Cybernation could free people for the first time in human history from a highly structured and outwardly imposed routine of repetitive and mundane activity. It could enable one to return to the Greek concept of leisure, where slaves did most of the work and men had time to cultivate their minds. The essential difference is that in the future, each of us will command more than a million slaves — but they will be mechanical and electrical slaves, not fellow human beings. This will end forever the degrading exploitation of any human being by another so that he or she lives an abundant, productive, and less stressful life.

A resource-based economy includes the redesign of our cities, transportation systems and industrial plants so that they are energy efficient, clean and conveniently provide the needs of all people, both materially and spiritually. These new cybernated cities would have their electrical sensors’ autonomic nervous system extended into all areas of the social complex. Their function would be to coordinate a balance between production and distribution and to operate a balance-load economy. Decisions would be arrived at on the basis of feedback from the environment. Despite today’s mania for national security, and subsequent intrusions into everyone’s personal affairs, in a worldwide resource-based economy where no one need take from another, it will be considered socially offensive and counterproductive for machines to monitor the activities of individuals. In fact, such intrusion would serve no useful purpose.

To further understand the operation of cybernation in the city system, for example in the agricultural belt, the electronic probes embedded in the soil would automatically keep a constant inventory of the water table, soil conditions, nutrients, etc., and act appropriately without the need for human intervention. This method of industrial electronic feedback could be applied to the entire management of a global economy.

All raw materials used to manufacture products can be transported directly to the manufacturing facilities by automated transportation “sequences” such as ships, monorails, trains, pipelines, pneumatic tubes and the like. All transportation systems are fully utilized in both directions. There would be no empty trucks, trains, or transport units on return trips. There would be no freight trains stored in yards, awaiting a business cycle for their use.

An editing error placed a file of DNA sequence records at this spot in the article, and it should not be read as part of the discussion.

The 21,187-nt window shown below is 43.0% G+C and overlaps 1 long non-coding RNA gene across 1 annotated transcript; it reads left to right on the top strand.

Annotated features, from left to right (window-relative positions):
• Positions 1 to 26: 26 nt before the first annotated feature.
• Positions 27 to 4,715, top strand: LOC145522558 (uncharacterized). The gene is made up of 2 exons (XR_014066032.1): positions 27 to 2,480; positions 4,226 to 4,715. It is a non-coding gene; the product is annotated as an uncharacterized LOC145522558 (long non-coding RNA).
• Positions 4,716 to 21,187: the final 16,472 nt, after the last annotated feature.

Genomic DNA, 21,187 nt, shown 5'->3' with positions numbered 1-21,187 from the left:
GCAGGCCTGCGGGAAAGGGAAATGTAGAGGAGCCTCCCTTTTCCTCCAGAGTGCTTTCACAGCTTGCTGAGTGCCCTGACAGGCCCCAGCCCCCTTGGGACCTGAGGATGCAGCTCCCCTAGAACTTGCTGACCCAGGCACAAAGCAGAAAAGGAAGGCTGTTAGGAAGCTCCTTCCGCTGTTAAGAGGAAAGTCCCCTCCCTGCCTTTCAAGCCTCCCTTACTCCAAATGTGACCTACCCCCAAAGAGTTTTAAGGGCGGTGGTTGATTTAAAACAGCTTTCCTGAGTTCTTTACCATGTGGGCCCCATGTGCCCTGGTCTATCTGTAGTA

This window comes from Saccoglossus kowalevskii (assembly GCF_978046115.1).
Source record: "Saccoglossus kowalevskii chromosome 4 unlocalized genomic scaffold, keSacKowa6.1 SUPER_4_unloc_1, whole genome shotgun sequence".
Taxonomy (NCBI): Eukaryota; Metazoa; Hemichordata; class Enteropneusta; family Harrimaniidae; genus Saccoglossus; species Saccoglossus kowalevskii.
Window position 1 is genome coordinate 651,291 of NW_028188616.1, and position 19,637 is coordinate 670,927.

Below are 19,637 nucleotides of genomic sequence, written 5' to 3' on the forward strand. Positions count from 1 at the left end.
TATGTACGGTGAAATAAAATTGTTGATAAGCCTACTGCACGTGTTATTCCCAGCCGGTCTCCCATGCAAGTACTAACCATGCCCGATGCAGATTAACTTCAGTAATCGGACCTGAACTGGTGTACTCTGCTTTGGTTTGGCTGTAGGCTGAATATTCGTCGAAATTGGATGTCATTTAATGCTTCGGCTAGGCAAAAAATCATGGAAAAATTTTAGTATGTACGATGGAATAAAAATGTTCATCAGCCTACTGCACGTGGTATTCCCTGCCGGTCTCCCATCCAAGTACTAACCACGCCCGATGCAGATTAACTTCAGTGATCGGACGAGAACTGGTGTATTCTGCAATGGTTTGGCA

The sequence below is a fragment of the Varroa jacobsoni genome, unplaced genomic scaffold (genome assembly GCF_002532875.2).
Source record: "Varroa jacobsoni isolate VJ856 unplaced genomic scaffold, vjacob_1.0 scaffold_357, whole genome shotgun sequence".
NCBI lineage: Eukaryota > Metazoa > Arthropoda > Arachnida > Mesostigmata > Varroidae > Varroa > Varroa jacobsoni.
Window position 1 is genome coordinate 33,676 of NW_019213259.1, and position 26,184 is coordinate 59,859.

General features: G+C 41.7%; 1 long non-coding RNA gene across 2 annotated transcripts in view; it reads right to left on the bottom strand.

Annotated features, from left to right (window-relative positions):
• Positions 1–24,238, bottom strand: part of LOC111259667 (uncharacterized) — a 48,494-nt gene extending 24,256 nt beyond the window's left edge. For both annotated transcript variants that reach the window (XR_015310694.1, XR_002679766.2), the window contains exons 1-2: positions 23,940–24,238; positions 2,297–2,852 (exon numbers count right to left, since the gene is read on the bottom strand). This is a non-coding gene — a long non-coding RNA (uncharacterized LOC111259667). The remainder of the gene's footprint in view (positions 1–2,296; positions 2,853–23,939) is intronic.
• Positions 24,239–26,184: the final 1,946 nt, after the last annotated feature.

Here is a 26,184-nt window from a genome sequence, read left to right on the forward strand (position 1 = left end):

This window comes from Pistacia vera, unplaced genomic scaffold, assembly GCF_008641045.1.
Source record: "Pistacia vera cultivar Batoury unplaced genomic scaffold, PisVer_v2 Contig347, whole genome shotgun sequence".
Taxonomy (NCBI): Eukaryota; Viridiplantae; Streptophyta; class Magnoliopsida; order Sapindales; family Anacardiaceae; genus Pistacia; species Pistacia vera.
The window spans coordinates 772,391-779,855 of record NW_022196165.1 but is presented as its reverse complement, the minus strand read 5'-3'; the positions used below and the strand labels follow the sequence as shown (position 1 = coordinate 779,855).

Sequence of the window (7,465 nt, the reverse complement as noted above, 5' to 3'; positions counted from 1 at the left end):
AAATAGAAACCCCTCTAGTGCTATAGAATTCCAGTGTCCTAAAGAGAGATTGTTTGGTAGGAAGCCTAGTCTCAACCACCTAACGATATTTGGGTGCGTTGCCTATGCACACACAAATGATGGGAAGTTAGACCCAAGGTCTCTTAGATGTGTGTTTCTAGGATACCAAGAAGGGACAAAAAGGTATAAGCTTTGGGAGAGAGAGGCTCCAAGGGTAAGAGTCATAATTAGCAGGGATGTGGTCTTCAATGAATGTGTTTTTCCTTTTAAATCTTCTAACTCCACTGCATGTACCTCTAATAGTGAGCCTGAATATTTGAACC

An automated inventory system would be connected to both the distribution centers and the manufacturing facilities, thus coordinating production to meet demand and providing a constant evaluation of preferences and consumption statistics. In this way a balanced-load economy can be assured and shortages, over-runs and waste could be eliminated.

The method for the distribution of goods and services in a resource-based economy without the use of money or tokens could be accomplished through the establishment of distribution centers. These distribution centers would be similar to a public library or an exposition, where the advantages of new products can be explained and demonstrated. For example, if one were to visit Yellowstone National Park, one could check out a still or video camera on-site, use the camera, and if they do not want to keep it, return it to another readily accessible distribution center or drop-off point, thus eliminating the individual’s need to store and maintain the equipment.

With the infusion of a resource-based, world economy and an all-out effort to develop new, clean, renewable sources of energy (such as geothermal, controlled fusion, solar heat concentrators, photovoltaics, wind, wave, tidal power and fuel from the oceans), we will eventually be able to have energy in unlimited quantity that could serve civilization for thousands of years.

To better understand the meaning of a resource-based economy consider this: If all the money in the world were to suddenly disappear, as long as topsoil, factories and other resources were left intact, we could build anything we chose to build and fulfill any human need. It is not money that people need, but rather it is freedom of access to most of their necessities without ever having to appeal to a government bureaucracy or any other agency. In a resource-based economy money would become irrelevant. All that would be required are the resources, manufacturing, and distribution of the products.